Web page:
Lumosity’s Stumble Reveals How We Think About Thinking (BuzzFeed News):
“The ads were pervasive, popping up on CNN, Fox News, NPR, and Google searches. And they were persuasive: Playing Lumosity games would do your brain good…But these claims sounded a little too rosy to the Federal Trade Commission, which cited these and other ads in alleging that Lumos Labs, the maker of Lumosity, preyed on people’s fears with non-scientifically validated claims. Earlier this year, the company settled the charges by paying $2 million into a fund for refunds, though it’s by no means going away or giving up — it has a new CEO at the helm and a plan to create new games and bring on more customers…Lumos Labs’ new CEO, Steve Berkowitz, is not a scientist. He has been the president of IDG Books, the publisher of the Dummies series; an executive at Microsoft; the CEO of Ask.com…This year, Berkowitz said, the team wants to branch out into applied skills like language arts and math and improve the social aspect of the games by making it easy for relatives to share their progress. And for the first time, Lumos Labs may design games to improve wellness factors like mindfulness and sleep…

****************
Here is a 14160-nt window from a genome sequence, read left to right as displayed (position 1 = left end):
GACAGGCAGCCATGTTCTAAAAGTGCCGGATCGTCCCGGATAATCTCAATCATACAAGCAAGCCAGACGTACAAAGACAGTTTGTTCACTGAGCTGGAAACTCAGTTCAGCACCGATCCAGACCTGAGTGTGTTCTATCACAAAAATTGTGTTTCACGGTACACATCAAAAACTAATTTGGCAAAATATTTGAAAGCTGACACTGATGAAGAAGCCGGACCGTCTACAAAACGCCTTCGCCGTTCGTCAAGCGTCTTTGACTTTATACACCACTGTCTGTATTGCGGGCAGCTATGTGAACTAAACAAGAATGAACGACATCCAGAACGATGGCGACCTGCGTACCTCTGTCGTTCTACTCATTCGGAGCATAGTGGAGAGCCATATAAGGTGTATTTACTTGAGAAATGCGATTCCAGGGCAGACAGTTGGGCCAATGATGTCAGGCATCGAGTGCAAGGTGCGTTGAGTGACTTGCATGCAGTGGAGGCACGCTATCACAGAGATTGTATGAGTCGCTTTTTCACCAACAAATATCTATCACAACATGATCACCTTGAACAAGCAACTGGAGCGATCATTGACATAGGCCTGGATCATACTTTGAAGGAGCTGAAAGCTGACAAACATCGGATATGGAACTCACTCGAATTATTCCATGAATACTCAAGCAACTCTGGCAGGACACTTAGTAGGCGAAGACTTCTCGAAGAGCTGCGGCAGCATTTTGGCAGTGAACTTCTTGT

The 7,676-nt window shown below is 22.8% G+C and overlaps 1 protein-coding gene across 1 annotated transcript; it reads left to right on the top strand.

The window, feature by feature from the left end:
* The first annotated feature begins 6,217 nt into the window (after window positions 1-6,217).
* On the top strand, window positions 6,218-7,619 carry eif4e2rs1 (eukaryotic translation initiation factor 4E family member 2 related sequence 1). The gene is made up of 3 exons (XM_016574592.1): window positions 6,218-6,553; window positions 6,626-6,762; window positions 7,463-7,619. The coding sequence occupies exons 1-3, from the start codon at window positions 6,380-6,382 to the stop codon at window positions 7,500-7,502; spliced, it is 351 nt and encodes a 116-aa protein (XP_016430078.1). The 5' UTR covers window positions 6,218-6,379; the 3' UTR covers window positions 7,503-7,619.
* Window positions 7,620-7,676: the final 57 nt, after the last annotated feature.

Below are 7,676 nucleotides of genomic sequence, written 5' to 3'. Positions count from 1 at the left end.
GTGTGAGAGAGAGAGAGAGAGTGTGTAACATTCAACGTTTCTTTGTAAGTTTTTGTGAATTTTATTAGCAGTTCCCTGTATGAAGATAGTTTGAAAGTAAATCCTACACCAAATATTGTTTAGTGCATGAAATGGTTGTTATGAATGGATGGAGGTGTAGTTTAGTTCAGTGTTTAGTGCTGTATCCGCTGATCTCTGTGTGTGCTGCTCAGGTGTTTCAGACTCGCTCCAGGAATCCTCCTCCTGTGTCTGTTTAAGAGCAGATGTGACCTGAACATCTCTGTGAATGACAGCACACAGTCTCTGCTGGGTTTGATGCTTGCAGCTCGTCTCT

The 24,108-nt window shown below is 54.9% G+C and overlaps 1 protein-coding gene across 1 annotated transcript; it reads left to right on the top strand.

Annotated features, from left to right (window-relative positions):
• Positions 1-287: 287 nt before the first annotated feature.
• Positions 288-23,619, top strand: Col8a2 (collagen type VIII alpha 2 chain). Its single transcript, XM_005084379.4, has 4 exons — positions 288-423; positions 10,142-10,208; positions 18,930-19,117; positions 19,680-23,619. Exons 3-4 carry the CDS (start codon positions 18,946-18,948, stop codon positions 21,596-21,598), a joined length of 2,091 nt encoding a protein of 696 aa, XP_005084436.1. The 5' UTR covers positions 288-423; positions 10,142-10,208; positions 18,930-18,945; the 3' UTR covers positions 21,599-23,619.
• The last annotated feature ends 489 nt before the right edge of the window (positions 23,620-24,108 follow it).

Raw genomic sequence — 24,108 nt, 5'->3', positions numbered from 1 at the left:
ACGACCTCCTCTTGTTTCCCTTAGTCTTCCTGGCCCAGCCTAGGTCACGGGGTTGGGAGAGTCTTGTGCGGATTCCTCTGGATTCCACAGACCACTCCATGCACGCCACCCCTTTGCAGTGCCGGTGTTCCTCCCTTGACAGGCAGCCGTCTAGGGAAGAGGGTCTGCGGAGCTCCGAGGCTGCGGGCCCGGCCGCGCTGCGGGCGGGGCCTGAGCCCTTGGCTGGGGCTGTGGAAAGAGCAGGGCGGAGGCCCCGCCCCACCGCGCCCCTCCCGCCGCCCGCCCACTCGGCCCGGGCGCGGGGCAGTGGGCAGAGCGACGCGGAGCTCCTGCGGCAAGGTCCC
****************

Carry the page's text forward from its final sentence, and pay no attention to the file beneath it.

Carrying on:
Fernandez of SharpBrains noted that not all brain-training games are guilty of exaggerated, ill-supported claims. “We have to be careful not to throw out the baby with the bathwater,” he said. “Some people think everything works and some people think nothing works, and the reality, the truth, is something in the middle.”
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Steve Zanon says
Extending the platform into the “Applied Cognitive” space will be a good move by Berkowitz. Building up on the game’s base (core) cognitive skills and actively bridging thinking skills into higher (more complex) domains will go a long way to reducing the transfer controversy. An important strategy for Lumos Labs given their recent FTC issue.